Clean Water: Is It Achievable In Wisconsin?
We all know water is fundamental to our lives, and to all livings things. But do you ever stop and think about the water you have access to, and if it is actually clean?
It depends on your perspective, says John Luczaj, head of UW-Green Bay’s geosciences program.
“If you’re a fisheries person, you might think of surface water quality. If you live in a house where lead levels are elevated, you probably think of drinking water. I’m a geologist so I usually think of ground water quality,” Luczaj says.
No matter how you look at it, he says multiple factors influence water quality. Around the state soils vary — from sandy to clay. The depth of those soils differs, and so does the bedrock below. Luczaj says all of those variables affect how the ability to filter contaminants.
Another variable is how far down groundwater is and where it flows.
Then factor in how humans live and work on those landscapes, Luczaj says. Take nitrate. It’s a natural chemical, but too much of it (in the form of manure and fertilizer) can seep into well water, making it dangerous to drink. Nitrate is one of the pollutants that contaminate wells.
“When you have shallow aquifers, like karst limestone aquifers, or if you have sandy aquifers like you find in central Wisconsin, a large proportion of private wells are above drinking water standards for nitrates,” Luczaj says.
Luczaj says northern Wisconsin has relatively few groundwater problems.
“That’s in part because of the geology, in part because of the land use and population differences. But all of those things factor together to change what’s put on the landscape and what can dissolve naturally out of rocks and sediment,” Luczaj says.
Every scientist weighing in on our clean water question says human activity impacts water. Growing populations and climate change intensify those threats.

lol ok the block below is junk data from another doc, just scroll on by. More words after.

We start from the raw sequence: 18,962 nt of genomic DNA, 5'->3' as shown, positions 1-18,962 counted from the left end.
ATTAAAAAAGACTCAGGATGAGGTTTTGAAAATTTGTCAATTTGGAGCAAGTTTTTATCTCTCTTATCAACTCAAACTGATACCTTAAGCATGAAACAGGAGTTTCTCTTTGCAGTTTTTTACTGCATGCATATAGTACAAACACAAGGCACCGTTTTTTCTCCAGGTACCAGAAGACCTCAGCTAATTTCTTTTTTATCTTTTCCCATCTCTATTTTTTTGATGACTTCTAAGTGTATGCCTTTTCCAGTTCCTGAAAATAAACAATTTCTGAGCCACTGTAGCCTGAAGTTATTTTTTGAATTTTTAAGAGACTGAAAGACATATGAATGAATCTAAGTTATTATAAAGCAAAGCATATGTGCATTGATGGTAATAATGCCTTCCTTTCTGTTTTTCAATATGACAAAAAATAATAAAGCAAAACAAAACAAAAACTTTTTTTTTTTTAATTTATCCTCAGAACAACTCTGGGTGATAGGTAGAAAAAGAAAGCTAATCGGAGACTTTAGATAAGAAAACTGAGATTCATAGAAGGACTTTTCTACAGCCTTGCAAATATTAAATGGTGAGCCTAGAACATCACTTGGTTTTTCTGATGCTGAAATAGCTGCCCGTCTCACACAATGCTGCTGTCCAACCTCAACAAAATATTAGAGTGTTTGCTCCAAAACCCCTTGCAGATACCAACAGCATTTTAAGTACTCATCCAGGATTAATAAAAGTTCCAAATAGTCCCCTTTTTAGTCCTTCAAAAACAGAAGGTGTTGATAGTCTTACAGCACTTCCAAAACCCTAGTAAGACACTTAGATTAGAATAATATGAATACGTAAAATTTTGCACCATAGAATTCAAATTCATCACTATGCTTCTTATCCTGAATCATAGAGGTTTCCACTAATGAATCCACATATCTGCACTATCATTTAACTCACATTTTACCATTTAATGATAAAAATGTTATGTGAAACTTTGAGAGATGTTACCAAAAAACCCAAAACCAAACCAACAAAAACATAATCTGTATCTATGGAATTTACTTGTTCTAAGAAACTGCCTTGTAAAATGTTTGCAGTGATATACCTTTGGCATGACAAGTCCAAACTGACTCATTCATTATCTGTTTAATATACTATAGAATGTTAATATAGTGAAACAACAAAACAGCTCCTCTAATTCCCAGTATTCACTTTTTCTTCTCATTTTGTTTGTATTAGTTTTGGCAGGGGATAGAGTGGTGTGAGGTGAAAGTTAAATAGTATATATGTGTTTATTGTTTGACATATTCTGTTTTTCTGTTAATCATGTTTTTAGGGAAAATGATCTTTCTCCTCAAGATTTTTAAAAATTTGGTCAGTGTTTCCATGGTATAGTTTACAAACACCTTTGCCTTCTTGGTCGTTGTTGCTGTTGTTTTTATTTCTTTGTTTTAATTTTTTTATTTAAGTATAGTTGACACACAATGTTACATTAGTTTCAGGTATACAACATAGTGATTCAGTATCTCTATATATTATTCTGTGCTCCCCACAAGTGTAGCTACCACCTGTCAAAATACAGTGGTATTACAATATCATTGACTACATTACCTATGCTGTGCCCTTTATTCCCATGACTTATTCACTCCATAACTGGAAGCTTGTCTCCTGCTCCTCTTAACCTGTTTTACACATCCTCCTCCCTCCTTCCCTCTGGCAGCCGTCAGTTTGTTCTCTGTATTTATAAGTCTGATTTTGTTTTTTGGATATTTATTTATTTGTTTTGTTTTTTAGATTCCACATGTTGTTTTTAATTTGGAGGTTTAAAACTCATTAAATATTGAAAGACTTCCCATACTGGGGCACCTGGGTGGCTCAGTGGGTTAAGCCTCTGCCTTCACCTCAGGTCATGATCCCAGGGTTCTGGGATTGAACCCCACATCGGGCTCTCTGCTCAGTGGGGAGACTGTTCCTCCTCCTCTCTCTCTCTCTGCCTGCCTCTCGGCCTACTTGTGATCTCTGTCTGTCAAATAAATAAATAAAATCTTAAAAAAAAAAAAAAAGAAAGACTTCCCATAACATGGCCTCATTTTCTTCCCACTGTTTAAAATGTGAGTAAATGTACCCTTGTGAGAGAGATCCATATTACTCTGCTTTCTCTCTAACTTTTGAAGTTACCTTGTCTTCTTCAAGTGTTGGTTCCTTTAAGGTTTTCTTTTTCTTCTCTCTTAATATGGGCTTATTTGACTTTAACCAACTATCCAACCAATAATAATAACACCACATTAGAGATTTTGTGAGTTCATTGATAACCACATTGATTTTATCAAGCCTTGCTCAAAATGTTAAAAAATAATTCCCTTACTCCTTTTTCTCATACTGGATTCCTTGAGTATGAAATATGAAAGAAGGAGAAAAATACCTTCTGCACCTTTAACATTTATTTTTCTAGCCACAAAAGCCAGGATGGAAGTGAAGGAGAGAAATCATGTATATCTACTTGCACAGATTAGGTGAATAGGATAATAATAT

Marquette University assistant professor Patrick McNamara is an environmental engineer. He considers Milwaukee’s drinking water clean and safe.
“I live in Milwaukee County. I can turn on my tap. I have 3-year-old and a 1.5-year-old — I give them water from the tap,” he says.
McNamara says Milwaukee has a well-managed water reuse system.
“There’s conventional water treatment. Well, Milwaukee goes beyond conventional. Milwaukee draws from very deep in Lake Michigan. Then, they pretreat all of their water with ozone — that’s an advanced treatment process,” McNamara says.
At the other end of the process, the sewerage district treats wastewater on its path back to Lake Michigan. The whole system is monitored. Researchers, including McNamara, are involved too.
“We have some research on drinking water pipes and what bacteria is in our pipes and how do the different corrosion inhibitors affect bacteria in the pipes,” McNamara adds, “And we study waste water because that’s your hotspot for all of the bacteria in the city. All of the antibiotics get flushed down so that’s essentially the stomach of the city of Milwaukee.”
Concern is escalating around an ever-increasing number of chemicals popping up in water.
Researcher Todd Miller with UWM’s Zilber School of Public health is working with fellow scientists and citizen groups in a collaboration called CLEAR Milwaukee. Together, they're gathering samples along Milwaukee waterways and Lake Michigan. The samples are then brought to Miller's lab.
“We’re monitoring about 100 different chemicals. Most of them are pharmaceuticals like antibiotics but also personal care products, hygiene products, cosmetics and even recreational drugs,” Miller says. "One of the things we need to understand: that our wastewater treatment plants were never designed to handle this very complex mixture of pharmaceuticals.”
The chemical soup ends up in Lake Michigan. It’s a vast water body, so Miller says the chemicals do dilute.
“So, we’re not too worried about them getting into finished drinking water because of the robust treatment plant that we have. But we are trying to figure out how this very complex mixture of chemicals might affect the ecology of Lake Michigan," Miller adds, “for example fish species.”
Luczaj, McNamara and Miller are just three of the many scientists and researchers who we spoke to about clean water and whether it's achievable. A common theme ran through their perspectives: It’s going to take intense public engagement and sound policy to make sure water is safe for all of the life that depends on it.